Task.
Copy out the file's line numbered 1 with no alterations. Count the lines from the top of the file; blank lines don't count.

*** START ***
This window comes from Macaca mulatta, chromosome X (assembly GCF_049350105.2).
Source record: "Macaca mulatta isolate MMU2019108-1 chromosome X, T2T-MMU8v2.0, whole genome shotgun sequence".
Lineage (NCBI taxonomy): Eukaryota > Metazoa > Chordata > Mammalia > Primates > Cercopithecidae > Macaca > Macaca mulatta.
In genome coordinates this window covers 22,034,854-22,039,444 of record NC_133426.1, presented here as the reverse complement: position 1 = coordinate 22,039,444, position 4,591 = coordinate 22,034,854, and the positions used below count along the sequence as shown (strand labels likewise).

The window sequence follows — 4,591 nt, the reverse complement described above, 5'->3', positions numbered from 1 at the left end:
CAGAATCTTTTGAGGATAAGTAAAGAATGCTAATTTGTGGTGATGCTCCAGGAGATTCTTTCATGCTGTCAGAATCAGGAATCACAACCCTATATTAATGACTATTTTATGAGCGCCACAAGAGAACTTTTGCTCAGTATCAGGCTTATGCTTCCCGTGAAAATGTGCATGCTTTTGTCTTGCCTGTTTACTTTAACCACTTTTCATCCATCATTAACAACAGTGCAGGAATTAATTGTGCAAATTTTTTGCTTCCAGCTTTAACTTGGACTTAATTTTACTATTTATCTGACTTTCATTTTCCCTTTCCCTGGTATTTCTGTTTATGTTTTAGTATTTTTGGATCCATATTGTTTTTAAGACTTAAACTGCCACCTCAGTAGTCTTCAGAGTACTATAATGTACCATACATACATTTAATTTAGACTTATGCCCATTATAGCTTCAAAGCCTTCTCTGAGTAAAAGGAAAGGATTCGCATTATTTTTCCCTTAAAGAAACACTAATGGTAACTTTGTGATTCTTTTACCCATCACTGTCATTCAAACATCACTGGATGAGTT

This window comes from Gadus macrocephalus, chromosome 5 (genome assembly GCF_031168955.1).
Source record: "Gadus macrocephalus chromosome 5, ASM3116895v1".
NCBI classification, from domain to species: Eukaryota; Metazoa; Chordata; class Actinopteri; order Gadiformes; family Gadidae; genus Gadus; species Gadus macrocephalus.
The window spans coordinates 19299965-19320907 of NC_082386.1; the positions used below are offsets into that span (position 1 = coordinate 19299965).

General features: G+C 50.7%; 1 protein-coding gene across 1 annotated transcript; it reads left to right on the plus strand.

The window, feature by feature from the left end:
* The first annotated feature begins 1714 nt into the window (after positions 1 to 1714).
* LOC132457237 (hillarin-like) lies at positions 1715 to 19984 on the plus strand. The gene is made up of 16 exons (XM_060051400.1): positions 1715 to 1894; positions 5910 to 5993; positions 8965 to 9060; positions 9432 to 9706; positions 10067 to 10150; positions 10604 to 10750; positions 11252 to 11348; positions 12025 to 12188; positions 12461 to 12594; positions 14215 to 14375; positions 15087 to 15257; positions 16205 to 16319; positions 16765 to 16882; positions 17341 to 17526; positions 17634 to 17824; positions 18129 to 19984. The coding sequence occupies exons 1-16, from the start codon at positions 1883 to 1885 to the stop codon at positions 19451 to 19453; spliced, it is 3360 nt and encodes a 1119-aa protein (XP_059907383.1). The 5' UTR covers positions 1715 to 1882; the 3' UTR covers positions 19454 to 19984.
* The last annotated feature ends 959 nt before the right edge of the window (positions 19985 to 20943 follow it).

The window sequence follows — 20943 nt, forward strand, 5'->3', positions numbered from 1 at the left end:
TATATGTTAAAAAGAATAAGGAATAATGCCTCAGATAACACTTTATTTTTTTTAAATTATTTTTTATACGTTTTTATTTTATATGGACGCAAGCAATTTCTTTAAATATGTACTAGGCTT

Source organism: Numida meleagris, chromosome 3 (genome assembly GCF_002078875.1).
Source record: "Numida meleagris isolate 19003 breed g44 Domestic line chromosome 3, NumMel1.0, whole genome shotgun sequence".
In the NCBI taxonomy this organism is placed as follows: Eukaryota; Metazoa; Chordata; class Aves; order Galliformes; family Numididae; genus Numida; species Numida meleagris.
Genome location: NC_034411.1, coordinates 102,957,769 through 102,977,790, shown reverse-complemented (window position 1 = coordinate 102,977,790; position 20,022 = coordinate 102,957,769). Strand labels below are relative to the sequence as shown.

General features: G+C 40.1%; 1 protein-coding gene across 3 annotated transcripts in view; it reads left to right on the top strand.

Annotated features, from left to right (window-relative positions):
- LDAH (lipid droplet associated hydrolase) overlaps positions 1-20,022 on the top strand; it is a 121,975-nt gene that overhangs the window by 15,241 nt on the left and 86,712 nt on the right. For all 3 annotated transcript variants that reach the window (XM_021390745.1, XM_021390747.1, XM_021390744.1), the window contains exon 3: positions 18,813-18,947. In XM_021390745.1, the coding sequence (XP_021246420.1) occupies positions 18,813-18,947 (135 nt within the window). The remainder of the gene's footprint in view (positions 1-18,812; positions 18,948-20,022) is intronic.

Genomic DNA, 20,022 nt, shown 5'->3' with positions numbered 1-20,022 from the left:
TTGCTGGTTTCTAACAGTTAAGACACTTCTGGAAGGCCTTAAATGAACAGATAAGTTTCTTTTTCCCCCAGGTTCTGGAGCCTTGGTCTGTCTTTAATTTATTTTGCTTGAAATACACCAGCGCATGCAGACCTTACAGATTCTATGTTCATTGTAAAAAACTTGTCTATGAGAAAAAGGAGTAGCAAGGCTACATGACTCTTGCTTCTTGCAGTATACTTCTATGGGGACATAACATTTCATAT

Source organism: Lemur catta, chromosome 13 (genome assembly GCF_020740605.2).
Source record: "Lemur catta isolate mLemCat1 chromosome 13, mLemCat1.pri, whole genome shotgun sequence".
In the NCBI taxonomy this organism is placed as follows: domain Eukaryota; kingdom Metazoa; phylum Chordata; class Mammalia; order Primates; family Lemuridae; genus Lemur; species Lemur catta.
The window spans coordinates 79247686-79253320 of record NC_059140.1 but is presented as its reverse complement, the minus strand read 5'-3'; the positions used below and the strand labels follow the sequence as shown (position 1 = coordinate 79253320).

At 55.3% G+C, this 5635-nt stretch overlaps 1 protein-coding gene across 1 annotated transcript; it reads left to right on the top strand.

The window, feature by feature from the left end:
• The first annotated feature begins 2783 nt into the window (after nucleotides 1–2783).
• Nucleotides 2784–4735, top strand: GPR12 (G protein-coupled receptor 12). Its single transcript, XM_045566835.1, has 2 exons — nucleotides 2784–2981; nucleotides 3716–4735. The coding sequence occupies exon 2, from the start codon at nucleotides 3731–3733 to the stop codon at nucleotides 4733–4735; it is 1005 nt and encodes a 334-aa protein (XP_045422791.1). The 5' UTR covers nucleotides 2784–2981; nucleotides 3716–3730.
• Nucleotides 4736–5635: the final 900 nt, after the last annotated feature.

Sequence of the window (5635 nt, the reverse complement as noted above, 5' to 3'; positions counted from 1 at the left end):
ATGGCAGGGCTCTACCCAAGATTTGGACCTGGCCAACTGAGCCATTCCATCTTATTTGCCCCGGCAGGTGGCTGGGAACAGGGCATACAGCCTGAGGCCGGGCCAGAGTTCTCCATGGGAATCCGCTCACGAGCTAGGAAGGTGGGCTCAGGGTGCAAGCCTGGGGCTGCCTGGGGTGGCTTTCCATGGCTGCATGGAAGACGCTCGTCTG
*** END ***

This window comes from Macaca mulatta, chromosome X (assembly GCF_049350105.2).